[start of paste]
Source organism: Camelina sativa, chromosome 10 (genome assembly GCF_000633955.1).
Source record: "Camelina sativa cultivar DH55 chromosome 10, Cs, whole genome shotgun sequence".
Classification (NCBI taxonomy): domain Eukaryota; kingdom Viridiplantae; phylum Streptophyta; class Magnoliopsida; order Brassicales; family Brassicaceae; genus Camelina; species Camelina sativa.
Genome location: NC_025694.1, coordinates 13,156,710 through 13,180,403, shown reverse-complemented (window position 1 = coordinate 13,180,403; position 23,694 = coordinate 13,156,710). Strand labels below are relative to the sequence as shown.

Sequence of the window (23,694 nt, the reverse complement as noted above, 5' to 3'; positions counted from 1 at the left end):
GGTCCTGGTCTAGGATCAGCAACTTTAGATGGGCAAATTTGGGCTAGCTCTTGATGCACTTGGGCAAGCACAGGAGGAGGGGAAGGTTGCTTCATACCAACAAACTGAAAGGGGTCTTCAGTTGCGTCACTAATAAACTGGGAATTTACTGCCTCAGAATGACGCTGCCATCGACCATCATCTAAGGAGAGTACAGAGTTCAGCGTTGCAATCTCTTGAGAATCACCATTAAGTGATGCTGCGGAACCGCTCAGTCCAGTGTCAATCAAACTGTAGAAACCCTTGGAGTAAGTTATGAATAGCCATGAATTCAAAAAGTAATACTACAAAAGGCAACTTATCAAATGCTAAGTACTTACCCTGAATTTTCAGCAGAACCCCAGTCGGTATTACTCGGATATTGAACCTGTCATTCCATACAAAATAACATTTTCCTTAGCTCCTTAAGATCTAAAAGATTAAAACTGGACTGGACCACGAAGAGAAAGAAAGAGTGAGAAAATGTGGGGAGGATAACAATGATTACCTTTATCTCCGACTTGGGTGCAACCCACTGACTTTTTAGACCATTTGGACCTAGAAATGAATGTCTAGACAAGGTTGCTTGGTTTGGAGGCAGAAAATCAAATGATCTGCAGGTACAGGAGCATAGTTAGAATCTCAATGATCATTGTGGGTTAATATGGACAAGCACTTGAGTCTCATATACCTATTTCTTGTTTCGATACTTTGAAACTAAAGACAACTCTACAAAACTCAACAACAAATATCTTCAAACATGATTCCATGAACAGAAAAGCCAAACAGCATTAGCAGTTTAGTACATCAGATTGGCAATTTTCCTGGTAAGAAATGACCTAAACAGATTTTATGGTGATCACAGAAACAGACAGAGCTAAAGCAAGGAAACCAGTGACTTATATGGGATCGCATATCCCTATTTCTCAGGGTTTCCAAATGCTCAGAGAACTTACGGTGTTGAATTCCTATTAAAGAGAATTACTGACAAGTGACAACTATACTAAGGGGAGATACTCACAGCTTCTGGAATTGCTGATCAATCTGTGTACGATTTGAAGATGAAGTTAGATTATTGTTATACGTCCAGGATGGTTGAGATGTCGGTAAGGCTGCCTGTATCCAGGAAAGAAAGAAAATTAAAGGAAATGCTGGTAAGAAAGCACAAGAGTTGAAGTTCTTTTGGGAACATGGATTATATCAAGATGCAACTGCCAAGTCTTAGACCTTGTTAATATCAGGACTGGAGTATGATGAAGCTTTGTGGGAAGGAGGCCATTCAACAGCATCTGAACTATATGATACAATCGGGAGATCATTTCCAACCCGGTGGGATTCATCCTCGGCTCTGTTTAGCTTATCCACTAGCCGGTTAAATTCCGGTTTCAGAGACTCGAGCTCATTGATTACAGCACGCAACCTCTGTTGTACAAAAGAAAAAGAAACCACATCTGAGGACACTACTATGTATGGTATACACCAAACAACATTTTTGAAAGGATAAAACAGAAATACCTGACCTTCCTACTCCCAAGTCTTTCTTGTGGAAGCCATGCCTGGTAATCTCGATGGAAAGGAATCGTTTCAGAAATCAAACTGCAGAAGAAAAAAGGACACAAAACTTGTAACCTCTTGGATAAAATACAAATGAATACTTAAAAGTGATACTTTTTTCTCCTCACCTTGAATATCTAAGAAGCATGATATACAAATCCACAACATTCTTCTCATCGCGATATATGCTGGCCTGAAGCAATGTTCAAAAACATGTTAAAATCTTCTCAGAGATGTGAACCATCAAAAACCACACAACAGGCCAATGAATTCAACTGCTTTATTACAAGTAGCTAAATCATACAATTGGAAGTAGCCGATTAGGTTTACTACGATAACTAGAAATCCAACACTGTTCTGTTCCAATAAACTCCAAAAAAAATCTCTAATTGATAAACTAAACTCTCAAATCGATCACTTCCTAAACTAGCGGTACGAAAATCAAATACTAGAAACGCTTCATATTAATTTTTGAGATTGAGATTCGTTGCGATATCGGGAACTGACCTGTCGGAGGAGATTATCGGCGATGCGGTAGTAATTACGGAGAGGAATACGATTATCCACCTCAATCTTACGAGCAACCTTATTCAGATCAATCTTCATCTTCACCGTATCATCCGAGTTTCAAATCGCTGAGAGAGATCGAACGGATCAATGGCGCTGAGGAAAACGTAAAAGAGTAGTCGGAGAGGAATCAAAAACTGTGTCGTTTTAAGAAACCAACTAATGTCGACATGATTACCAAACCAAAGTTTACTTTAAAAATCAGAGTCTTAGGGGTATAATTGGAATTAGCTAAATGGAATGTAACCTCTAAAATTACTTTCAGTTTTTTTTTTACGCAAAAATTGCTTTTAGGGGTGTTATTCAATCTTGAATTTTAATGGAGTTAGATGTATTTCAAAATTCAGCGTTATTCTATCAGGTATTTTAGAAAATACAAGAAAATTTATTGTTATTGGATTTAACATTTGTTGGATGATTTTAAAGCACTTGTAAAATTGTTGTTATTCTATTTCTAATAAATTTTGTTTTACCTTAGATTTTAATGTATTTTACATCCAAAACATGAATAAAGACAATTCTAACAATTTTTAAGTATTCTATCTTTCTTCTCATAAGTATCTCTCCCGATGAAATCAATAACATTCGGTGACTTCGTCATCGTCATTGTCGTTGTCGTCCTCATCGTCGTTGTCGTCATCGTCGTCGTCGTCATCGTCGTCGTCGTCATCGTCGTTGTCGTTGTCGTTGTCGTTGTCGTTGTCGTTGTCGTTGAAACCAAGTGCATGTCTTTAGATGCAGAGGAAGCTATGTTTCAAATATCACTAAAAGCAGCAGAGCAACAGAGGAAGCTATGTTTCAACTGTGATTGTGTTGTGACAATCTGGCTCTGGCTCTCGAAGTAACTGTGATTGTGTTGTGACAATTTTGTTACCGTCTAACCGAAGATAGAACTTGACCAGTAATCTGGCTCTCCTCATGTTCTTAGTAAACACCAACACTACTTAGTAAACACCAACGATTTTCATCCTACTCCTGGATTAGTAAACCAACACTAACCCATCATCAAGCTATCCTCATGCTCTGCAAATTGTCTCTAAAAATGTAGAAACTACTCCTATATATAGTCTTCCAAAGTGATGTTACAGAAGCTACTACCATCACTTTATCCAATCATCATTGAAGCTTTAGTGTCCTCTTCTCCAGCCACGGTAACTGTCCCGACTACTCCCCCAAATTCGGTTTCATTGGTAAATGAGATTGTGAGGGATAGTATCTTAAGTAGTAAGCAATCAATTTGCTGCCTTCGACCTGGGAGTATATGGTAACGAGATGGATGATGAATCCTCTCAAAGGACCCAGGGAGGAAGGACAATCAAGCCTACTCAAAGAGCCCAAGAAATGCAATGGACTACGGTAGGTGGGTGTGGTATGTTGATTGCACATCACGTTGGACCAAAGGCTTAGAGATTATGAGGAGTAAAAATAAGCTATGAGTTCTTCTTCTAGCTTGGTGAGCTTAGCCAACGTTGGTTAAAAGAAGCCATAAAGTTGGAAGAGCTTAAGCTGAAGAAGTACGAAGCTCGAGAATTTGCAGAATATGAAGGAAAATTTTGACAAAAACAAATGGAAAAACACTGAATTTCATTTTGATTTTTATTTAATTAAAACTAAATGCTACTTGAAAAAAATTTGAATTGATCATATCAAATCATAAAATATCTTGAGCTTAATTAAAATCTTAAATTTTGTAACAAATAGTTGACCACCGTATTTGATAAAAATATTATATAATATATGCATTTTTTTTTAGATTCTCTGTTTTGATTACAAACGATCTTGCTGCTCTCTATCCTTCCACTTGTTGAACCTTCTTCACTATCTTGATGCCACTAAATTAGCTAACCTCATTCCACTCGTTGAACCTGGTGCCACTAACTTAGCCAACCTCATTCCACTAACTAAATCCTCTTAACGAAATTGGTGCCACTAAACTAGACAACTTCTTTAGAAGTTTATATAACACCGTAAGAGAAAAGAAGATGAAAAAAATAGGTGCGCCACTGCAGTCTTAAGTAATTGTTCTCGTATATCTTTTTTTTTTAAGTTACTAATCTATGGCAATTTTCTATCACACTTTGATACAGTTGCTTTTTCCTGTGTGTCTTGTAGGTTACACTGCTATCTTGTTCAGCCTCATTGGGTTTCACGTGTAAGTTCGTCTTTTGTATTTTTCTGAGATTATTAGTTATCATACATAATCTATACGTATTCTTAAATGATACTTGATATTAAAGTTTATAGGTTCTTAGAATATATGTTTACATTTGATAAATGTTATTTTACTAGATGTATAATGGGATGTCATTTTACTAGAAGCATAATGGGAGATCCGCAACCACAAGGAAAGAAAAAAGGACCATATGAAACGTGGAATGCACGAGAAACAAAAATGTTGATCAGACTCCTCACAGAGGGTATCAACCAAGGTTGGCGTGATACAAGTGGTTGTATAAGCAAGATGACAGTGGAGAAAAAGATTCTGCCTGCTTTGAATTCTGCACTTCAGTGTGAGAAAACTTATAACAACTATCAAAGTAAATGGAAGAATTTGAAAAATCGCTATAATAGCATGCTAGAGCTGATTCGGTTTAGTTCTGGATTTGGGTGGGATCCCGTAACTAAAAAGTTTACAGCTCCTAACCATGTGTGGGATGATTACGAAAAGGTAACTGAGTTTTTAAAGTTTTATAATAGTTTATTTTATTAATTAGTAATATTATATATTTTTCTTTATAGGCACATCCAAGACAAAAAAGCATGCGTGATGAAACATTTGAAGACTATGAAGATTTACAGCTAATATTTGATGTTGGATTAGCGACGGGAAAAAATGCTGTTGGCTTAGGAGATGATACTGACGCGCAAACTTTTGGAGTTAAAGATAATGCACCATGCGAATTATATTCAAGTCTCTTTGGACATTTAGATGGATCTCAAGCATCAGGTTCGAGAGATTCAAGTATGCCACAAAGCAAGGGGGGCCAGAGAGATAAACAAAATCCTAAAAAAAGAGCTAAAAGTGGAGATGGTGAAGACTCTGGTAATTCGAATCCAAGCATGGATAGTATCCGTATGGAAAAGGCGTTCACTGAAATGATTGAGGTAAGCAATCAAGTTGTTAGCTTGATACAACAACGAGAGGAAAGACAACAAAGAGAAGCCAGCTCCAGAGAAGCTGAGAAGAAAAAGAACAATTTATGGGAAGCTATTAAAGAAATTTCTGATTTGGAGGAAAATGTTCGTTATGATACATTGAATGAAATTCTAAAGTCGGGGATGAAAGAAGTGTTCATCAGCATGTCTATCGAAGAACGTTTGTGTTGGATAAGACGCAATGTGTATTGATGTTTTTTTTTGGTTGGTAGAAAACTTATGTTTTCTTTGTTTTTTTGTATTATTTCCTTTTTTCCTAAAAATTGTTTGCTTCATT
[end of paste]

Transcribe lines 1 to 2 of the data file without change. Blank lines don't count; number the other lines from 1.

Source organism: Camelina sativa, chromosome 10 (genome assembly GCF_000633955.1).
Source record: "Camelina sativa cultivar DH55 chromosome 10, Cs, whole genome shotgun sequence".